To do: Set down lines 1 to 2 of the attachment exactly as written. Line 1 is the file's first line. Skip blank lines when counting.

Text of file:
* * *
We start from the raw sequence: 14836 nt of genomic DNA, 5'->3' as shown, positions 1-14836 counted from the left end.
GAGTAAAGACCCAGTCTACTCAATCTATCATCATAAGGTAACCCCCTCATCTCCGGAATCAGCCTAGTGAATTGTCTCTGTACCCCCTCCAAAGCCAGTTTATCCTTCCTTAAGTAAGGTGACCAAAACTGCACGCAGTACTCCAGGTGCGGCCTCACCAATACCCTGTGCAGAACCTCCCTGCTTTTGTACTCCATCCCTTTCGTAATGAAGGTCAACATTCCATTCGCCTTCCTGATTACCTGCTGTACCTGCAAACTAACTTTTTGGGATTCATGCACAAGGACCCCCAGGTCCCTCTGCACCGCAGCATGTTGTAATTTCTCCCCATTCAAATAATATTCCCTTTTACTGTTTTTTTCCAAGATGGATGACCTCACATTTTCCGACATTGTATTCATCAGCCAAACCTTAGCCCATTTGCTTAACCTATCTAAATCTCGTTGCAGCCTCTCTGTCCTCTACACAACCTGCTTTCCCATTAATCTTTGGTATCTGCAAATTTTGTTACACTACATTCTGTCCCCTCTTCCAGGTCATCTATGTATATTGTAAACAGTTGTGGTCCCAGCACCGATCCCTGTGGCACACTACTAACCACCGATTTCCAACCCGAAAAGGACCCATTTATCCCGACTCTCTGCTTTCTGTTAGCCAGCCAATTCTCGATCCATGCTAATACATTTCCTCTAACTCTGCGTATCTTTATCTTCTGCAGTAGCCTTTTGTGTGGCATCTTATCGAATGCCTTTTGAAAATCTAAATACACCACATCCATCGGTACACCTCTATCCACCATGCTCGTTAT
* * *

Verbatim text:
We start from the raw sequence: 14836 nt of genomic DNA, 5'->3' as shown, positions 1-14836 counted from the left end.
GAGTAAAGACCCAGTCTACTCAATCTATCATCATAAGGTAACCCCCTCATCTCCGGAATCAGCCTAGTGAATTGTCTCTGTACCCCCTCCAAAGCCAGTTTATCCTTCCTTAAGTAAGGTGACCAAAACTGCACGCAGTACTCCAGGTGCGGCCTCACCAATACCCTGTGCAGAACCTCCCTGCTTTTGTACTCCATCCCTTTCGTAATGAAGGTCAACATTCCATTCGCCTTCCTGATTACCTGCTGTACCTGCAAACTAACTTTTTGGGATTCATGCACAAGGACCCCCAGGTCCCTCTGCACCGCAGCATGTTGTAATTTCTCCCCATTCAAATAATATTCCCTTTTACTGTTTTTTTCCAAGATGGATGACCTCACATTTTCCGACATTGTATTCATCAGCCAAACCTTAGCCCATTTGCTTAACCTATCTAAATCTCGTTGCAGCCTCTCTGTCCTCTACACAACCTGCTTTCCCATTAATCTTTGGTATCTGCAAATTTTGTTACACTACATTCTGTCCCCTCTTCCAGGTCATCTATGTATATTGTAAACAGTTGTGGTCCCAGCACCGATCCCTGTGGCACACTACTAACCACCGATTTCCAACCCGAAAAGGACCCATTTATCCCGACTCTCTGCTTTCTGTTAGCCAGCCAATTCTCGATCCATGCTAATACATTTCCTCTAACTCTGCGTATCTTTATCTTCTGCAGTAGCCTTTTGTGTGGCATCTTATCGAATGCCTTTTGAAAATCTAAATACACCACATCCATCGGTACACCTCTATCCACCATGCTCGTTAT